She didn’t see it coming: psychic arrested for $800,000 fraud

Arwa Mahdawi

Psychic Zoe has not had a very good week. On 9 May the fortune-teller, whose real name is Ann Thompson, was arrested by theNew YorkPoliceDepartment on suspicion of defrauding clients out of over $800,000. Youd think she might have had a premonition thepolicewould be knocking at her door but, alas, the future isnt always crystal clear.

Thepolicewere notified of Thompson after two of her victims contacted private investigator Bob Nygaard, who specializes in psychic scams (you can read about his workin a featurewe published in 2016).

Both victims would like their names to remain anonymous, however one is a mother in her late 40s from Canada who was defrauded of at least $740,000. The second victim is a professional man in his 30s from the midwest who met Thompson while on business in Manhattan last year, and who was scammed out of $72,000.

But what exactly is a psychic scam, you might ask? Surely any trip to a psychic involves a large leap of faith and no guarantees? Thats certainly true; it is difficult to take a fortune-teller to court because the tall, dark, handsome stranger you were told was definitely in your future never materialized. You can, however, charge a psychic for grand theft or larceny when theyve taken a large fortune from someone via deception or false promises.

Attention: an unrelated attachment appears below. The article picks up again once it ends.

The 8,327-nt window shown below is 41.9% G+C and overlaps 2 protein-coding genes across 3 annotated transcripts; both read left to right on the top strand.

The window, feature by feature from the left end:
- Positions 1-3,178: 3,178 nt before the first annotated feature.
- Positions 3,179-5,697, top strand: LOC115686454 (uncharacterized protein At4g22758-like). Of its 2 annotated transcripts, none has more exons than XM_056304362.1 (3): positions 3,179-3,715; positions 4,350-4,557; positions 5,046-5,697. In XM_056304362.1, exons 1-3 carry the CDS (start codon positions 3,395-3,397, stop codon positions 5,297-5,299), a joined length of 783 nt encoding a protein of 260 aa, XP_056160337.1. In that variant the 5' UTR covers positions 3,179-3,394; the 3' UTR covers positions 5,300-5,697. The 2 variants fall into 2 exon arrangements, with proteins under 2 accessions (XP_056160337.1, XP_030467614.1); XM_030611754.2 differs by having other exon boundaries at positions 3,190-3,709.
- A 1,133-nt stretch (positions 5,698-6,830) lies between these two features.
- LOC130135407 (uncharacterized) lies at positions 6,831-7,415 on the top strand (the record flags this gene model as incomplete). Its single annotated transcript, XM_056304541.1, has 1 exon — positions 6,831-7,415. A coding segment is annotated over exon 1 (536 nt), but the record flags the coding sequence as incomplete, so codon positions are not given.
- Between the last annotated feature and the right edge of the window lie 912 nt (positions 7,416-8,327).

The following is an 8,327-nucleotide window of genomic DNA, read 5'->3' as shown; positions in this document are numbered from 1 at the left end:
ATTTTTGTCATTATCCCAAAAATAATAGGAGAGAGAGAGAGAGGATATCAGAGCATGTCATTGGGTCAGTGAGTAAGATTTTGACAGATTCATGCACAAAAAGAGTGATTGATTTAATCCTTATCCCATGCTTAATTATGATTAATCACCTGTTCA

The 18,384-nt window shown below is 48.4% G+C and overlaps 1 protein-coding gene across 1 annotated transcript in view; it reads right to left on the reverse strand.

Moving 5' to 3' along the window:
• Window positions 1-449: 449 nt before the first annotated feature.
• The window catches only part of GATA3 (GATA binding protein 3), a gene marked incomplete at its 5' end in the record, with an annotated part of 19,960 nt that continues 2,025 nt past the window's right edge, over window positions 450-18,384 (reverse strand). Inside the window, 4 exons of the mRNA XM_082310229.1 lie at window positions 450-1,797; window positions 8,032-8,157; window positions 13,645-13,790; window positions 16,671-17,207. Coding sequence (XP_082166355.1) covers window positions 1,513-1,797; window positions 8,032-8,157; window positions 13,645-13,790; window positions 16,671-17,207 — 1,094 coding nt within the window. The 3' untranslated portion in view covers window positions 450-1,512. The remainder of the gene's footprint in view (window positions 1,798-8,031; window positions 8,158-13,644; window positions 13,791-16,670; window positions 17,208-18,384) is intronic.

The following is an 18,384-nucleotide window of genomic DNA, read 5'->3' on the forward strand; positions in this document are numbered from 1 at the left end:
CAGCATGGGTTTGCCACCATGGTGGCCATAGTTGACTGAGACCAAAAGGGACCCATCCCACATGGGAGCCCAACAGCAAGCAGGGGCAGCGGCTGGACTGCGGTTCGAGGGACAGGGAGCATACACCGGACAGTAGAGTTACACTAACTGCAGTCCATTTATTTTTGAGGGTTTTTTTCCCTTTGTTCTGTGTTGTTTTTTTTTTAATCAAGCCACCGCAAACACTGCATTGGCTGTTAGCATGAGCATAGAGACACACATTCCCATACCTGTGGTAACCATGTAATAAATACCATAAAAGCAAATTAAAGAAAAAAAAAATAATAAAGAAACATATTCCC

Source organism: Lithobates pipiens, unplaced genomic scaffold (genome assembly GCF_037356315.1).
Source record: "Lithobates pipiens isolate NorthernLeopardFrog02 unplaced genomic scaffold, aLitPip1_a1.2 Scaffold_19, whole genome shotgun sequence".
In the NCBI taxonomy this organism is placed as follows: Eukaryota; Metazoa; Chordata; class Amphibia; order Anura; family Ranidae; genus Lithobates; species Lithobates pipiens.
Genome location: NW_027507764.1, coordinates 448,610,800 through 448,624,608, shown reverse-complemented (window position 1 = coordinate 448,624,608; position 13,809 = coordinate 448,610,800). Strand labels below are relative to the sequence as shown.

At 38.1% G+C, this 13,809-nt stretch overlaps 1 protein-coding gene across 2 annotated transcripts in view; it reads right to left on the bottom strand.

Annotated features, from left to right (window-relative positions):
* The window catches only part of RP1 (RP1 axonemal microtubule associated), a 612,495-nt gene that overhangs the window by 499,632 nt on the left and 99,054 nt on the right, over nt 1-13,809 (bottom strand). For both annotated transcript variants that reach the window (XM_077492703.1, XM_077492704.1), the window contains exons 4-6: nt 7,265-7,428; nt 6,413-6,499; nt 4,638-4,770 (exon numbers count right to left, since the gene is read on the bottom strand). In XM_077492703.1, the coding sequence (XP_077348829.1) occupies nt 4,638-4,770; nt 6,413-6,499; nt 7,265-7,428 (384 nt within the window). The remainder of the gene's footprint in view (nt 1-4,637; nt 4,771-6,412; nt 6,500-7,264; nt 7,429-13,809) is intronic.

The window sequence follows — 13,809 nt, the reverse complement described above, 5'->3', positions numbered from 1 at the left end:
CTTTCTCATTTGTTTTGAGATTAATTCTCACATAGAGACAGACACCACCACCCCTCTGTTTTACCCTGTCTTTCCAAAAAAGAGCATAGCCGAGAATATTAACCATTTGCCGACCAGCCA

Thompson, sensing a broken heart and a naive nature, quickly took advantage of the womans distress and drained her life savings. She convinced the Canadian that shed never find love again unless she bought the psychic a 9.2 carat diamond ring.

She also convinced the victim to spend large sums of money on spells that would vanquish demons, as well as on building a golden pyramid that would protect her and her loved ones from dying. Needless to say, the golden pyramid was entirely fictitious.

While Thompson is currently awaiting sentencing, Nygaard has already helped put a number of fraudulent fortune-tellers behind bars. By his count, he has helped successfully prosecute 30 psychics and recovered more than $3.5m for his clients to date.

Despite his track record, Nygaard still finds it difficult to get law enforcement to take clairvoyant chicanery seriously. While he says he received excellent cooperation from a NYPD detective, in regard to this particular case, all too often thepolicetend to treat psychic fraud like a joke.

However, Nygaard stresses, psychics conning desperate people out of large amounts of money is a serious problem. The prevalence with which these psychic scams are occurring, and the exorbitant amounts of money of which vulnerable people are being defrauded, not only in NYC but all over the USA, is absolutely astonishing, Nygaard toldthe Guardian. Policeand prosecutors need to wake up [and] realize that these self-proclaimed psychics are often part of organized criminal enterprises.

Courtesy: Guardian